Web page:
Be well
      – Mary

  5. Mary: Thanks for the consistent push in the right direction:) It is so easy to get caught up in the hustle and bustle of life and forget about doing the things that really matter … like staying fit. I think your recommendation to listen to your body and not overdo it is great advice and also Leo’s advice from the forum to just get moving. Thanks for all the great tips and advice. It is time for me to start moving again 🙂
    .-= Sibyl – alternaview´s last blog ..The Best Question to Ask to Put Everything Into Perspective =-.

  6. andewags says:

    Mary, the day after I joined the challenge, while still recovering from bronchitis, I coughed and pulled a muscle in my rib cage. I’ve been barely able to move since then. At first, I was discouraged. I’d started taking small steps toward my goal, and this was a big setback. But, when you have a site about setback, you’d better walk your talk. So I asked myself, what little thing can I do to keep moving forward even though I can’t move.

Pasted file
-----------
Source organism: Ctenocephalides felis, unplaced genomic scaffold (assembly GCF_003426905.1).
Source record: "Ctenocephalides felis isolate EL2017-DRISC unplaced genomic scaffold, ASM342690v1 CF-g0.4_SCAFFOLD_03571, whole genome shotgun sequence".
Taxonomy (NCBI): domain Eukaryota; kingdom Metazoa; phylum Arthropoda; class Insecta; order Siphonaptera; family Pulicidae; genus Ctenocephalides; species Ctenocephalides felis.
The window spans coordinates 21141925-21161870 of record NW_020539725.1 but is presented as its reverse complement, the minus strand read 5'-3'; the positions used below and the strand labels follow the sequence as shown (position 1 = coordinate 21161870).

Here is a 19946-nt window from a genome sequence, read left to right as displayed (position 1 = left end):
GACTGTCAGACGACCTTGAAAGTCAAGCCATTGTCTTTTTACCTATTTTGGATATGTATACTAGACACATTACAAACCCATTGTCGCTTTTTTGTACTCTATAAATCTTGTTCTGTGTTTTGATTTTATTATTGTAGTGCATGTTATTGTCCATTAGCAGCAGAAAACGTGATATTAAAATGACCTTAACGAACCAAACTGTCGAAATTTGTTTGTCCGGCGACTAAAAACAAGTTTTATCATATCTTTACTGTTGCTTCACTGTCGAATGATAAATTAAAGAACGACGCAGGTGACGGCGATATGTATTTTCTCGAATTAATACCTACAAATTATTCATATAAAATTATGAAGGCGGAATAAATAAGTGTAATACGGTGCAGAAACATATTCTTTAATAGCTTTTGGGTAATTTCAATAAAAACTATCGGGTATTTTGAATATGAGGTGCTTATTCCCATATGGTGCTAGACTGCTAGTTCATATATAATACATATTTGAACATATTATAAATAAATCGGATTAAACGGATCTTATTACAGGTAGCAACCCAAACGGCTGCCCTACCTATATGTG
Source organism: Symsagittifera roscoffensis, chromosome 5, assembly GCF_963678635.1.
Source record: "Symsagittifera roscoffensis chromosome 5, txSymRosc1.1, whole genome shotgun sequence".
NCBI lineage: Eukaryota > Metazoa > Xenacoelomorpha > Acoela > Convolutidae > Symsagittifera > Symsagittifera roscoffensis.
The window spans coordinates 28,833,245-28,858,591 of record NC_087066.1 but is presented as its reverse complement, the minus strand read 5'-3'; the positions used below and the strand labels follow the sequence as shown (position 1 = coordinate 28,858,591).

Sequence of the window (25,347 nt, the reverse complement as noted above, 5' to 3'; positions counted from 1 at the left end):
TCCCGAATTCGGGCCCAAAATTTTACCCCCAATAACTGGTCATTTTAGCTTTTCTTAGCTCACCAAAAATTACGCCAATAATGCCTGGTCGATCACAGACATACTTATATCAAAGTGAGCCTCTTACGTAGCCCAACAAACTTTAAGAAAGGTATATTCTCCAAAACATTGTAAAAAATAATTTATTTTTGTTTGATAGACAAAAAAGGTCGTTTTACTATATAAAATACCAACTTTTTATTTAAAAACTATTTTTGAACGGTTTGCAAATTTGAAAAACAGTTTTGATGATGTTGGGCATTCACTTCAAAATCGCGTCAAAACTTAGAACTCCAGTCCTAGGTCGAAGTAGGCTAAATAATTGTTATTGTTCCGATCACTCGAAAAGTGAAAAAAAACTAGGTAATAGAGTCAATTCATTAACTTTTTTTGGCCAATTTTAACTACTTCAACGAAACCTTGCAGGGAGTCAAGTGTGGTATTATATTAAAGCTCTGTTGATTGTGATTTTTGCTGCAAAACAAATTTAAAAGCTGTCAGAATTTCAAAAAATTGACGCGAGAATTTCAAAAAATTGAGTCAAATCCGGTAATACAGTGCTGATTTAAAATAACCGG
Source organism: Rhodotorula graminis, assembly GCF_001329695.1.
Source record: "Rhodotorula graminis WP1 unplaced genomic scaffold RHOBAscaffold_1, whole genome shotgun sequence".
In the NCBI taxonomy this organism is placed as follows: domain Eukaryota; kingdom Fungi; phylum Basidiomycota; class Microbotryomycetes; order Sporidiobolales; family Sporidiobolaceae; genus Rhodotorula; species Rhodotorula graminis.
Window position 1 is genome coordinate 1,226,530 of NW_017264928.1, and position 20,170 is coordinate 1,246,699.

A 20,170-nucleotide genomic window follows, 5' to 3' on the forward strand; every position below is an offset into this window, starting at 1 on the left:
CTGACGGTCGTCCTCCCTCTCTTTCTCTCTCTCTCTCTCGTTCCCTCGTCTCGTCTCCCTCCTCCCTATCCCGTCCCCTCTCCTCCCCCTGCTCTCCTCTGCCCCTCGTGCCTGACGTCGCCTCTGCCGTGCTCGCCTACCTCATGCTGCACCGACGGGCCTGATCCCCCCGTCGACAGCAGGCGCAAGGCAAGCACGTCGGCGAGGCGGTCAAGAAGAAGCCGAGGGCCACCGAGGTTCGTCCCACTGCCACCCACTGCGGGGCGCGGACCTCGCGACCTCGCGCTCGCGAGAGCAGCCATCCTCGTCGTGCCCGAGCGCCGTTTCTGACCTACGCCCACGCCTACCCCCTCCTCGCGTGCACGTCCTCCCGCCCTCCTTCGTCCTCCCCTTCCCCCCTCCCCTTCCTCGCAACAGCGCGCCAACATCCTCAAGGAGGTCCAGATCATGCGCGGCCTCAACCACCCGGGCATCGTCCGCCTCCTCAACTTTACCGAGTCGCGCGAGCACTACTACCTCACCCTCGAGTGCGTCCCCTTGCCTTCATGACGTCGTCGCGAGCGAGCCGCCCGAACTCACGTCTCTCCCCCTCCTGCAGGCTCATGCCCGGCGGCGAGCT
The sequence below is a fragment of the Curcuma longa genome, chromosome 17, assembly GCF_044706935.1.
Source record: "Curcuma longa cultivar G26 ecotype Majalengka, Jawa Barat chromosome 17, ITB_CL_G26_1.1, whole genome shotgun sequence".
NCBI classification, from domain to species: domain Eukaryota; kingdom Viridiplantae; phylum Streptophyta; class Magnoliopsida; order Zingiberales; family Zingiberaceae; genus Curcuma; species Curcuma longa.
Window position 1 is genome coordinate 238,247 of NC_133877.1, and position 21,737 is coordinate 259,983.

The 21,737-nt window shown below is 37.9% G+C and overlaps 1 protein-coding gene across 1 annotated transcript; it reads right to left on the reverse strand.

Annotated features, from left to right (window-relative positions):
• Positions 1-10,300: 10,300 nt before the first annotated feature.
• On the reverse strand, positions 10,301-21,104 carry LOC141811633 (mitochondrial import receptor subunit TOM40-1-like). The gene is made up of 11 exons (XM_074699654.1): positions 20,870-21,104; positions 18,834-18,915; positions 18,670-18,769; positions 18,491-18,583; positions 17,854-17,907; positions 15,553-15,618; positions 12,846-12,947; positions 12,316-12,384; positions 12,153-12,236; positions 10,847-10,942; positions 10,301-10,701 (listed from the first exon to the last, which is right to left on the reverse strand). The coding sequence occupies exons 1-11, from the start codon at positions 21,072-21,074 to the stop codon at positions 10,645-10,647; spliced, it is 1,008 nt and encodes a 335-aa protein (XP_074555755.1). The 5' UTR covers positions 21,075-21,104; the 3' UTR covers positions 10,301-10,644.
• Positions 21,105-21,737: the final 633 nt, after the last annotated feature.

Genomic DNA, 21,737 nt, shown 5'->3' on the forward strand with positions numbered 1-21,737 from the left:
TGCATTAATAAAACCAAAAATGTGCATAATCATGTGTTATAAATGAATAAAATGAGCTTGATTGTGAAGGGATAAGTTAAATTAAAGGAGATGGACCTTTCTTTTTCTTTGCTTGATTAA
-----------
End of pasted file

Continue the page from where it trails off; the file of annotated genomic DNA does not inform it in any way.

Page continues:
So in addition to the healing self care I’m doing, I discovered I could do isometric contractions of my legs without causing pain in my ribs. And I could do mild breathing exercises. So I have done these things instead of nothing at all. Being part of community moving forward is incentive to keep the motion going even in the face of unexpected … and painful … challenges. Thank you for providing that community. 🙂
    .-= andewags´s last blog ..The Importance Of BOO! =-.

    • @andewags, Thanks for your beautiful comment. It’s so encouraging for all those who find barriers blocking their Challenge. I think that all of us will face moments like that in the course of this Challenge – and your focus on what you can do (instead of what you can’t) is an inspiration.